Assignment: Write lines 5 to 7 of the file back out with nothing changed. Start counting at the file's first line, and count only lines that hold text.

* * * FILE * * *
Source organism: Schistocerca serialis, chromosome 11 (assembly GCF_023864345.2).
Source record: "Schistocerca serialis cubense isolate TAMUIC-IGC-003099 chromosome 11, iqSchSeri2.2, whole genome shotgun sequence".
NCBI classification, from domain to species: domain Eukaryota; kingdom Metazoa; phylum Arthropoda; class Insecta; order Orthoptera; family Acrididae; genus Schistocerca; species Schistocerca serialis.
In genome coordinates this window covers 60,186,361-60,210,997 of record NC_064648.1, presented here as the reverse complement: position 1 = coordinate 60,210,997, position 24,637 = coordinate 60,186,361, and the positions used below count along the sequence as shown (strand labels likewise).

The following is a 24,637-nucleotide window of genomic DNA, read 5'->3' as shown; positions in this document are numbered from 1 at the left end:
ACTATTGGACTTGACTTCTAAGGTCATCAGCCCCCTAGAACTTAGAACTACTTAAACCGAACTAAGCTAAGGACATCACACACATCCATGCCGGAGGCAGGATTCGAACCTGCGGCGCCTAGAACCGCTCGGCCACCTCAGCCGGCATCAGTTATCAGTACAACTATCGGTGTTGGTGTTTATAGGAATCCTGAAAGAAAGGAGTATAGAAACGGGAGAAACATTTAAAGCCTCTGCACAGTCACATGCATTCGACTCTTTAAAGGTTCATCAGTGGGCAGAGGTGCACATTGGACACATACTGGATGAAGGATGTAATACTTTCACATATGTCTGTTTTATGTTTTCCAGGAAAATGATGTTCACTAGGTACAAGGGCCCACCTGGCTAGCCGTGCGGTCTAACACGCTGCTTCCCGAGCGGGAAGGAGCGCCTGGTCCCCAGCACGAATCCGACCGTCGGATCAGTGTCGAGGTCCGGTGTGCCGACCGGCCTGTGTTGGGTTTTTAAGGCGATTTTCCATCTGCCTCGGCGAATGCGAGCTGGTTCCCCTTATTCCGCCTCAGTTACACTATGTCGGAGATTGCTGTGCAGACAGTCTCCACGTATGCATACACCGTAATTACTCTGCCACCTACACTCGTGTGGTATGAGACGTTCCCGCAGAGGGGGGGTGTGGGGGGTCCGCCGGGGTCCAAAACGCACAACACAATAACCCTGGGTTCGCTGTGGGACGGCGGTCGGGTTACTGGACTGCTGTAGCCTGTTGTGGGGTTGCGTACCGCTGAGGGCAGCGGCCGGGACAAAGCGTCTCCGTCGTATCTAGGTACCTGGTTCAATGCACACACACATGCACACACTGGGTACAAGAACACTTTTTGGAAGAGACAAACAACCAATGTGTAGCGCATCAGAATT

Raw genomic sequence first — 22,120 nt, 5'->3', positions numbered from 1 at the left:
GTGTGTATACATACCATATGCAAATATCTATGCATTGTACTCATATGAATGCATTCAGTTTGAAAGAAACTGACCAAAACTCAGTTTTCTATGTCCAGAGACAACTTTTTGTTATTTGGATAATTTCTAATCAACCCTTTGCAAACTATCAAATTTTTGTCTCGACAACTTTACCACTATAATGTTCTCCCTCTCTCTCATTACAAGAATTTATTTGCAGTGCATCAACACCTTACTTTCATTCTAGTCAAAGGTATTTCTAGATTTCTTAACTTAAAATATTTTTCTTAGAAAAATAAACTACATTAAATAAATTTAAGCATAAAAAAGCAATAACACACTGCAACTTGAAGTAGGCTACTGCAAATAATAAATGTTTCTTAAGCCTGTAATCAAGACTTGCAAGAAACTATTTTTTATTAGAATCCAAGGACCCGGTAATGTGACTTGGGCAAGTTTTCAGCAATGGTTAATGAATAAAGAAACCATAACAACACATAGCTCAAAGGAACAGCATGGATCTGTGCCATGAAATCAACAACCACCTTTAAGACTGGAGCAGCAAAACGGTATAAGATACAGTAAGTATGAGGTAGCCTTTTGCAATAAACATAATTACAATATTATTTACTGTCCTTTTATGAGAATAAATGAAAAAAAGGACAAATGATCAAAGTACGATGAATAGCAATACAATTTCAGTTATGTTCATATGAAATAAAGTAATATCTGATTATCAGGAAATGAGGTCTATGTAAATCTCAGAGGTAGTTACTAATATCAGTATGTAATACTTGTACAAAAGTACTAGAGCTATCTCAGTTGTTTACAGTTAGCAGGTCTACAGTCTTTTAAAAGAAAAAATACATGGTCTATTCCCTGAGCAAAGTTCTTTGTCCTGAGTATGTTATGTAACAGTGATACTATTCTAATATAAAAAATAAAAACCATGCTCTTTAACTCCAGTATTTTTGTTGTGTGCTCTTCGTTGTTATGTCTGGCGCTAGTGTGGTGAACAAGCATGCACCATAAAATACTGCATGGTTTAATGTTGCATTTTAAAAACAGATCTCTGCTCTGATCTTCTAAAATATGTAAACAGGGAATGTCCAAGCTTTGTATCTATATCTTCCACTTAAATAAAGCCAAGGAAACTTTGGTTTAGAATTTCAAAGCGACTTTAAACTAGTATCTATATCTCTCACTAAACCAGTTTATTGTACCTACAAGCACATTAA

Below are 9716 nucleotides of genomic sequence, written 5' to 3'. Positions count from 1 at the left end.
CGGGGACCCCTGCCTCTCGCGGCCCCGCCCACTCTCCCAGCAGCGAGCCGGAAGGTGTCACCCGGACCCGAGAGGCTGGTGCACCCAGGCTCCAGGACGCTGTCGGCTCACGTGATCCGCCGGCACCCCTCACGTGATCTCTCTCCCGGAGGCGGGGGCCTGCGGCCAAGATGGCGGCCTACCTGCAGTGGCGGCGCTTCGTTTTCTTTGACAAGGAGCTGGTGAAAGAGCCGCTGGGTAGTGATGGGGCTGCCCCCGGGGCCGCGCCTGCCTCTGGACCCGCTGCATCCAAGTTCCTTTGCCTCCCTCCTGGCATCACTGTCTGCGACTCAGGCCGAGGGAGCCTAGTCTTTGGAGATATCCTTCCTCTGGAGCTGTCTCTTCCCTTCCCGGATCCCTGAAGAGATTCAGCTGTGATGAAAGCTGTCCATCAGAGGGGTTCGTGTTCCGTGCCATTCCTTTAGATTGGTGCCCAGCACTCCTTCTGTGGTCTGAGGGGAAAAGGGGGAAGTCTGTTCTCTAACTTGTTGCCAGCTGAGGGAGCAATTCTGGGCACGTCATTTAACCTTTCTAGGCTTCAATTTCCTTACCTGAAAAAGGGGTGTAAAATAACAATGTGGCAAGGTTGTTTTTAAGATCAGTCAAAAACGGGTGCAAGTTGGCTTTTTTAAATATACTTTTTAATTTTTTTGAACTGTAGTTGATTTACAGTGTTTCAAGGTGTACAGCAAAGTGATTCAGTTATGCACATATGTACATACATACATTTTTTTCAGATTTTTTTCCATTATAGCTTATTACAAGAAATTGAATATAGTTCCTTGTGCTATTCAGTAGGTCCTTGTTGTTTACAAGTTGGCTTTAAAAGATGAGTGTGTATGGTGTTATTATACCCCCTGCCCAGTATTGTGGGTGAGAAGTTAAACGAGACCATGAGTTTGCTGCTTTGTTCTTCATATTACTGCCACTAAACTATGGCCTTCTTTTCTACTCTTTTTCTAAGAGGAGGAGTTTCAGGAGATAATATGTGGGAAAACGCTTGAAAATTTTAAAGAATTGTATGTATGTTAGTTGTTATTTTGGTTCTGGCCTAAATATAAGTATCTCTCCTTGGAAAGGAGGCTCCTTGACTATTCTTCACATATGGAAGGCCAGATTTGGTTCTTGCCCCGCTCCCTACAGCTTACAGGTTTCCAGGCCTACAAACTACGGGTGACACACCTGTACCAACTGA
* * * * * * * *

The following is a 24,637-nucleotide window of genomic DNA, read 5'->3' as shown; positions in this document are numbered from 1 at the left end:
ACTATTGGACTTGACTTCTAAGGTCATCAGCCCCCTAGAACTTAGAACTACTTAAACCGAACTAAGCTAAGGACATCACACACATCCATGCCGGAGGCAGGATTCGAACCTGCGGCGCCTAGAACCGCTCGGCCACCTCAGCCGGCATCAGTTATCAGTACAACTATCGGTGTTGGTGTTTATAGGAATCCTGAAAGAAAGGAGTATAGAAACGGGAGAAACATTTAAAGCCTCTGCACAGTCACATGCATTCGACTCTTTAAAGGTTCATCAGTGGGCAGAGGTGCACATTGGACACATACTGGATGAAGGATGTAATACTTTCACATATGTCTGTTTTATGTTTTCCAGGAAAATGATGTTCACTAGGTACAAGGGCCCACCTGGCTAGCCGTGCGGTCTAACACGCTGCTTCCCGAGCGGGAAGGAGCGCCTGGTCCCCAGCACGAATCCGACCGTCGGATCAGTGTCGAGGTCCGGTGTGCCGACCGGCCTGTGTTGGGTTTTTAAGGCGATTTTCCATCTGCCTCGGCGAATGCGAGCTGGTTCCCCTTATTCCGCCTCAGTTACACTATGTCGGAGATTGCTGTGCAGACAGTCTCCACGTATGCATACACCGTAATTACTCTGCCACCTACACTCGTGTGGTATGAGACGTTCCCGCAGAGGGGGGGTGTGGGGGGTCCGCCGGGGTCCAAAACGCACAACACAATAACCCTGGGTTCGCTGTGGGACGGCGGTCGGGTTACTGGACTGCTGTAGCCTGTTGTGGGGTTGCGTACCGCTGAGGGCAGCGGCCGGGACAAAGCGTCTCCGTCGTATCTAGGTACCTGGTTCAATGCACACACACATGCACACACTGGGTACAAGAACACTTTTTGGAAGAGACAAACAACCAATGTGTAGCGCATCAGAATT

Raw genomic sequence first — 22,120 nt, 5'->3', positions numbered from 1 at the left: